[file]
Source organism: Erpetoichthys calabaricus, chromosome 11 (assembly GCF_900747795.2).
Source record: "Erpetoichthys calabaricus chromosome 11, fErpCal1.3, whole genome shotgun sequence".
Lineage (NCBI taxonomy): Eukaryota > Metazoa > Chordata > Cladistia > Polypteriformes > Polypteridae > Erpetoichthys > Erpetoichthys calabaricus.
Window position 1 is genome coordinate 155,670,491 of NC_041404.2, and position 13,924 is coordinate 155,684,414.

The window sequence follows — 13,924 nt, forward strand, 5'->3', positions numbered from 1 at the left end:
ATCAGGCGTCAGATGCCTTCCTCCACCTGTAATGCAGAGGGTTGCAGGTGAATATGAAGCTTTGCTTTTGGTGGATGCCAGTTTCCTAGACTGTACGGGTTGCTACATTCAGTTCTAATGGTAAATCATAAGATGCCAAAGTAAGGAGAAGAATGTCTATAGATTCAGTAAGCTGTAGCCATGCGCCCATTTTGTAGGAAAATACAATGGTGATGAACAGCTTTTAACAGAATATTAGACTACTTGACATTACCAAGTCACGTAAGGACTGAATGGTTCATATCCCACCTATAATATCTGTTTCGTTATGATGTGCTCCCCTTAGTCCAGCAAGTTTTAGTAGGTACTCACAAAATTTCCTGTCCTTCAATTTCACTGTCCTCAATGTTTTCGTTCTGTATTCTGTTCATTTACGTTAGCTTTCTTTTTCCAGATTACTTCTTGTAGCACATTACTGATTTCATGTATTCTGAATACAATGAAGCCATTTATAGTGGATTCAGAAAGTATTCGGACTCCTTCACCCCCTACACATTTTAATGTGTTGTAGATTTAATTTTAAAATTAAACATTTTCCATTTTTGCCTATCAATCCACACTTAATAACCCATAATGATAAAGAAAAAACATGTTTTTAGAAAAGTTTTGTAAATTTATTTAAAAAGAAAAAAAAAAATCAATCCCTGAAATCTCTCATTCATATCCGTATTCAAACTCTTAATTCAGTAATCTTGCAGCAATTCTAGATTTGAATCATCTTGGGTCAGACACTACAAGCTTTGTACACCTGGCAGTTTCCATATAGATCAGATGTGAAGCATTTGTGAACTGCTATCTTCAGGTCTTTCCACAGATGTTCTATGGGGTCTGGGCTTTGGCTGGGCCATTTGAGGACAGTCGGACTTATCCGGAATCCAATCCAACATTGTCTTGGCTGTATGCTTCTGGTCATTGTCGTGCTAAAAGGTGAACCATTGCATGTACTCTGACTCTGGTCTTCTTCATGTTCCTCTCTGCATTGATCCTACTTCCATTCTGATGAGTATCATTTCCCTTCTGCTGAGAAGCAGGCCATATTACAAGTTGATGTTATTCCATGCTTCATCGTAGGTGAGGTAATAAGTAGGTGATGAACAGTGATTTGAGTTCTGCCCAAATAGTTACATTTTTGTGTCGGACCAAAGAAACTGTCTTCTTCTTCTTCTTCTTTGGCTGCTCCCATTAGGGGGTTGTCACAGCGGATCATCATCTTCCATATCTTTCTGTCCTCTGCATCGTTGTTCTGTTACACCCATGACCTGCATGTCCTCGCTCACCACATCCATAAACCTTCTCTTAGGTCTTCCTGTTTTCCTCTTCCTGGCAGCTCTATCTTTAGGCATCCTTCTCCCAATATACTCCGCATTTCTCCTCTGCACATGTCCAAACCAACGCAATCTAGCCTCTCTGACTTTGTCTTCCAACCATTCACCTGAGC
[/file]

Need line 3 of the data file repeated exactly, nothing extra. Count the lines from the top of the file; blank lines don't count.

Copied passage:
Lineage (NCBI taxonomy): Eukaryota > Metazoa > Chordata > Cladistia > Polypteriformes > Polypteridae > Erpetoichthys > Erpetoichthys calabaricus.